Dr. Marie Maynard Daly was born in 1921 in Queens, New York to loving parents, and most notably, a father who was absolutely fascinated by science. Forced by economic hardships to drop out of Cornell University during his studies in science, Daly’s father instilled into his children a deep appreciation for science.
As Marie attended high school, she definitely caught the science bug and was enthralled by Paul De Kruif’s book The Microbe Hunters. After a successful high school career at Hunter College High School, Marie was encouraged by mentors and teachers to continue to pursue her passion for all things STEM so she applied and was accepted to Queens College where she earned her bachelors of science on chemistry, graduating magna cum laude.
Inspired by her father and the dreams he had foregone to make sacrifices for his family, Marie went on to pursue her doctorate at Columbia University, at a time when women, and women of color particularly, were not given the same opportunities and respect that men were given, making it demonstrably more difficult for women to succeed in the field.
Unshaken by the realities of racism and misogyny that were considered the norm, Marie went on the become the first African American woman in the United States to earn a Ph.D. in chemistry after just three years of being the program. Daly researched how compounds produced in the body affect and participate in digestion. The title of her dissertation was “A Study of the Products Formed by the Action of Pancreatic Amylase on Corn Starch.”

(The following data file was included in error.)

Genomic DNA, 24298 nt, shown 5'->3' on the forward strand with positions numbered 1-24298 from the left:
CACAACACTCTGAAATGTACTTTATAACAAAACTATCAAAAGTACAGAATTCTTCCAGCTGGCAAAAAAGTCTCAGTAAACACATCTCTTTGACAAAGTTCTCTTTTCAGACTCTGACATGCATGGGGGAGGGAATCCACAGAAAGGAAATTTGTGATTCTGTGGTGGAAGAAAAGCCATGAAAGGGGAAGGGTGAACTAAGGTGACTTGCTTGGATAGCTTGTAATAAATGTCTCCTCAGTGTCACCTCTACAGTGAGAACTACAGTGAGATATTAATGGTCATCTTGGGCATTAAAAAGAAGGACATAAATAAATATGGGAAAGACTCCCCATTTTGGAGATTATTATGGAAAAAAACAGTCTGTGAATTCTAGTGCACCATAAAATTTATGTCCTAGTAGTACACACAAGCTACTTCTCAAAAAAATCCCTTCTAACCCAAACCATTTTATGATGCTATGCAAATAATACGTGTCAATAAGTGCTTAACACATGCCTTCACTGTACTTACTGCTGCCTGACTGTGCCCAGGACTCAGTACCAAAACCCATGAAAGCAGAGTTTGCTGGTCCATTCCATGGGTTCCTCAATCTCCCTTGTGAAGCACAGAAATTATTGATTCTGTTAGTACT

After earning her doctorate, Dr. Daly decided to dedicate her career to research and education. She was responsible for many fascinating discoveries in science, for instance, she worked on the composition and metabolism of components of the cell nucleus, and uncovered the relationship between diet and the health of the circulatory system while researching microbiology. She then went on to teach at the College of Physicians and Surgeons of Columbia University, then at the Albert Einstein College of Medicine, where she stayed until she retired in 1986.
In 1988 she created a scholarship at Columbia for African American students in the science department, dedicated to her father’s honor. Marie wanted other students affected by gender and racial bias to have support and equity, so she dedicated much of her time throughout her career to support and mentor marginalized students as they pursued their medical and advanced science degrees. Dr. Marie Maynard Daly passed in 2003, and her legacy lives on through the many students and colleagues that she impacted. We are so inspired by the tenacity and determination that Marie embodies, and we can’t think of a better example for each of us, and our nanny charges!
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